David Conn: Chesterfield fighting for the right to be the ultimate community club

There is not too much in football which Roy McFarland has not seen in a commanding playing career spanning 28 England caps and two League Championships with Derby, then 23 grinding years in management at Bradford, Derby, Bolton, Cambridge and the ultimately successful battle to keep Torquay in the Football League in 2002. Last Saturday, however, was up there with the most extreme emotional moments of his footballing life. His current club, Chesterfield, began the day third from bottom and two points from safety, and if they were to beat off relegation from the Second Division, they not only had to win their home game against Luton, but Rushden & Diamonds and Grimsby - managed by the Spireites' former captain and manager Nicky Law - both had to lose.

There is not too much in football which Roy McFarland has not seen in a commanding playing career spanning 28 England caps and two League Championships with Derby, then 23 grinding years in management at Bradford, Derby, Bolton, Cambridge and the ultimately successful battle to keep Torquay in the Football League in 2002. Last Saturday, however, was up there with the most extreme emotional moments of his footballing life. His current club, Chesterfield, began the day third from bottom and two points from safety, and if they were to beat off relegation from the Second Division, they not only had to win their home game against Luton, but Rushden & Diamonds and Grimsby - managed by the Spireites' former captain and manager Nicky Law - both had to lose.

At half-time, Chesterfield were still at 0-0 in a surprisingly free-flowing game, but Grimsby were 1-0 up. McFarland told me he was "strangely calm"; probably, he thinks, because he knew his side were doing all they could. When the news came through that Tranmere had scored twice and Grimsby were losing, the 6,300 crowd at Saltergate roared Chesterfield on with immense passion, keeping up the volume throughout the second half until the striker Glynn Hurst popped up in the Luton penalty area in the 88th minute to hop Chesterfield somehow above both Rushden and Grimsby and achieve the season's latest, greatest, escape. McFarland suddenly found himself, along with a stream of fans from the home end, pouring on to the pitch with relief and delight. "I probably shouldn't have been on there jumping 10 feet in the air," he said, "but it was a good feeling."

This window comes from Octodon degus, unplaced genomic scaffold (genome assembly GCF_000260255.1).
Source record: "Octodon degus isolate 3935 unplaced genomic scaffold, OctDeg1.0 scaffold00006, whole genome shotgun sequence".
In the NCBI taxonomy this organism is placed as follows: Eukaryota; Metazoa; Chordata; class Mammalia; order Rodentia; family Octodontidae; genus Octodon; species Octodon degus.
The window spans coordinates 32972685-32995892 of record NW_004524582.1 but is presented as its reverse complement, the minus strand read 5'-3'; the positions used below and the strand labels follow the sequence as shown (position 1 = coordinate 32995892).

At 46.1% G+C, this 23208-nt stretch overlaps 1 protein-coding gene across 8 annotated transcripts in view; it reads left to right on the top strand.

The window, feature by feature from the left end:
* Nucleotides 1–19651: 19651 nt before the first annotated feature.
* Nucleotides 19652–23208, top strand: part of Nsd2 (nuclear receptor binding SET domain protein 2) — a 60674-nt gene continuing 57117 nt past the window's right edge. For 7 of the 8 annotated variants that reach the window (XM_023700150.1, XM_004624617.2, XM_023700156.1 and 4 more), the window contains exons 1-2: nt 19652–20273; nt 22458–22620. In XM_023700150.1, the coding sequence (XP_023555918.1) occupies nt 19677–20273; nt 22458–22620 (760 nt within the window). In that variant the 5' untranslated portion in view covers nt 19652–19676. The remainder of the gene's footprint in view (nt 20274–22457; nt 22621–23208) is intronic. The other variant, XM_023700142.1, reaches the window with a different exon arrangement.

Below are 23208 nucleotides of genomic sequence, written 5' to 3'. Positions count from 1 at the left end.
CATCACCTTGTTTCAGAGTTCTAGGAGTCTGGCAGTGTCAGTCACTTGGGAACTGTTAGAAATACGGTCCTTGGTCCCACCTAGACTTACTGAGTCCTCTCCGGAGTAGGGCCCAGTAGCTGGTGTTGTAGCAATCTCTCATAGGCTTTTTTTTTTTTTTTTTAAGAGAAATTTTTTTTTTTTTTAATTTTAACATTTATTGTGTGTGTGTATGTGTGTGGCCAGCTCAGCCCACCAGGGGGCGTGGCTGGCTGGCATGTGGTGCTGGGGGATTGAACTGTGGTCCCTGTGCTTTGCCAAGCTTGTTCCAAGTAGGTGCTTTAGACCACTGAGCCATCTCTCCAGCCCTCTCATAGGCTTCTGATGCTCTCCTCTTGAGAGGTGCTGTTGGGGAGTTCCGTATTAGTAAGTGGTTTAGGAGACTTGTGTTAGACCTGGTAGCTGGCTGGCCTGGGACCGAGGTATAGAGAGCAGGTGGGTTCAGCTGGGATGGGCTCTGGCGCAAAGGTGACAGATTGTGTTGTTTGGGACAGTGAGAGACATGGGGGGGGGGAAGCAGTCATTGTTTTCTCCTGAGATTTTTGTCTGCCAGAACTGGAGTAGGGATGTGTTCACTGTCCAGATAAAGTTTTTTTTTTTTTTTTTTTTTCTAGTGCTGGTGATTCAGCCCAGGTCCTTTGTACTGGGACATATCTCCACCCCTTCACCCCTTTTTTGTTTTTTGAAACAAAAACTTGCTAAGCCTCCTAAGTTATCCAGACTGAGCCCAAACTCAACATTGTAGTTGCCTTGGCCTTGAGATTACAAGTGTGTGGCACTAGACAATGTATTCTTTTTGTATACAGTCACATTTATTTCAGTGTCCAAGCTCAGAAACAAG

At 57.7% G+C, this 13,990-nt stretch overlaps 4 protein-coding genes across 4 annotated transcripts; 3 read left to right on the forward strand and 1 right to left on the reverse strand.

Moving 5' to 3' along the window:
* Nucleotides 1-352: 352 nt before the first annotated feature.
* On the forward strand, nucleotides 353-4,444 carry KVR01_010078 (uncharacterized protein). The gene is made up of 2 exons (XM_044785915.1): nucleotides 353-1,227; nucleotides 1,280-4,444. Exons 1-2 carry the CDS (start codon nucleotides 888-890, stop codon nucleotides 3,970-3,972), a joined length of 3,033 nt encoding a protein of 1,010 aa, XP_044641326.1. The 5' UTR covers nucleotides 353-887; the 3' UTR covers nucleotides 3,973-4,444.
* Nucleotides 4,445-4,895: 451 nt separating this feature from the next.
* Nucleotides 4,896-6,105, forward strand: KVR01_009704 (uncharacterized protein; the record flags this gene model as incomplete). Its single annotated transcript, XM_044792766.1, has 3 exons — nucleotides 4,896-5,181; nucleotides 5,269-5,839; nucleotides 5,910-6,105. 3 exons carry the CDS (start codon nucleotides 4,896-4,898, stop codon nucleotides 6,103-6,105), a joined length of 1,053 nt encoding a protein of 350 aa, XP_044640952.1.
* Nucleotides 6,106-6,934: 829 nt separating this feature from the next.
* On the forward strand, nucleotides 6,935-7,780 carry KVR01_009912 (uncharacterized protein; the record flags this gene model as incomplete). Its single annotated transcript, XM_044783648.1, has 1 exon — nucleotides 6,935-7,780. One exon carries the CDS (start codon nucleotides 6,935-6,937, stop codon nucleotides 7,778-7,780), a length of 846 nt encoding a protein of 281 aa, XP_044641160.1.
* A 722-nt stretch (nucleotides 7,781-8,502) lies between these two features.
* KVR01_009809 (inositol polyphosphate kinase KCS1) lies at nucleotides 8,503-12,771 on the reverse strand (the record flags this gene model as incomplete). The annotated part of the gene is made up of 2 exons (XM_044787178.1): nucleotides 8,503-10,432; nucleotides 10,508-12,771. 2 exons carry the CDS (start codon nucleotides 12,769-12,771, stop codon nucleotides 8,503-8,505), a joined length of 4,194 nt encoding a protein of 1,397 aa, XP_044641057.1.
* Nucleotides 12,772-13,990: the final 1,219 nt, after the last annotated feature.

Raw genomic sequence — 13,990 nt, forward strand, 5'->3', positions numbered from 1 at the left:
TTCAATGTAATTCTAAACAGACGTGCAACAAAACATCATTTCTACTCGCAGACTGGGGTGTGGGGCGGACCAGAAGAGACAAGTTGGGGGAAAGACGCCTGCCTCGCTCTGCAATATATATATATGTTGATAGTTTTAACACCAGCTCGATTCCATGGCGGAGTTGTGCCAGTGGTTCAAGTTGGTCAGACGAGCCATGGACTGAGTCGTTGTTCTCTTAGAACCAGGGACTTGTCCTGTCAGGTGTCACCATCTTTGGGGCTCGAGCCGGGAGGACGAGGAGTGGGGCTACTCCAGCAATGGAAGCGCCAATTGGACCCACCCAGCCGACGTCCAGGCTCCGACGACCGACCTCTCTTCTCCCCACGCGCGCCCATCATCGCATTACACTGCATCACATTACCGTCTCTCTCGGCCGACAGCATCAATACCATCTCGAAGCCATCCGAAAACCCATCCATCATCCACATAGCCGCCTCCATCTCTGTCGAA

Grown men cried, the players beamed, the town drank itself silly, and for Chesterfield, there was more reason for such joy than the thrilling details of their unfeasible footballing leapfrog. This is a historic club, formed in 1866, the League's fourth oldest, which went into administration almost three years ago following a turbulent few months under the former chairman Darren Brown, who, after a long investigation by the Serious Fraud Office, will on 4 October stand trial at Derby Crown Court charged with 13 counts of theft and six other counts of fraud.

Back in May 2001, the Chesterfield Football Supporters Society, just 16 days after they were formed as one of the new model trusts helped by the Government's initiative Supporters Direct, took over 78 per cent of the club, and since then the club's course has been far from easy. Collecting 3,000 members out of an average crowd of 4,500 demonstrated booming commitment from fans, who collectively raised £300,000 for the club. With the support of the local council, which loaned £200,000 during administration, Chesterfield made it to a Company Voluntary Arrangement settlement agreeing to pay creditors three lots of £183,000 in September 2002, 2003 and this year.

Faced with that, and losses the club was continuing to make, CFSS struggled to keep the club above water - and then, in April 2002, Carlton and Granada pulled ITV Digital. "We were all fundraised out," said Phil Tooley, then a CFSS director and now its chairman. The society asked local businessmen Barrie Hubbard, Mike Warner and the accountant Alan Walters to help financially, and a supporter, Jason Elliott, also chipped in with significant money. They agreed that while the fans would retain ownership of the club, the main funders would be directors responsible for its day-to-day running. CFSS, whose directors are all elected annually, nominated two of their number on to the club's board.

The arrangement was fraught at first. "It was disappointing to have to hand that kind of control over after all the efforts the supporters had made," Tooley said. "But for me, it was a bad Saturday night, then on Sunday I woke up determined to help my club again."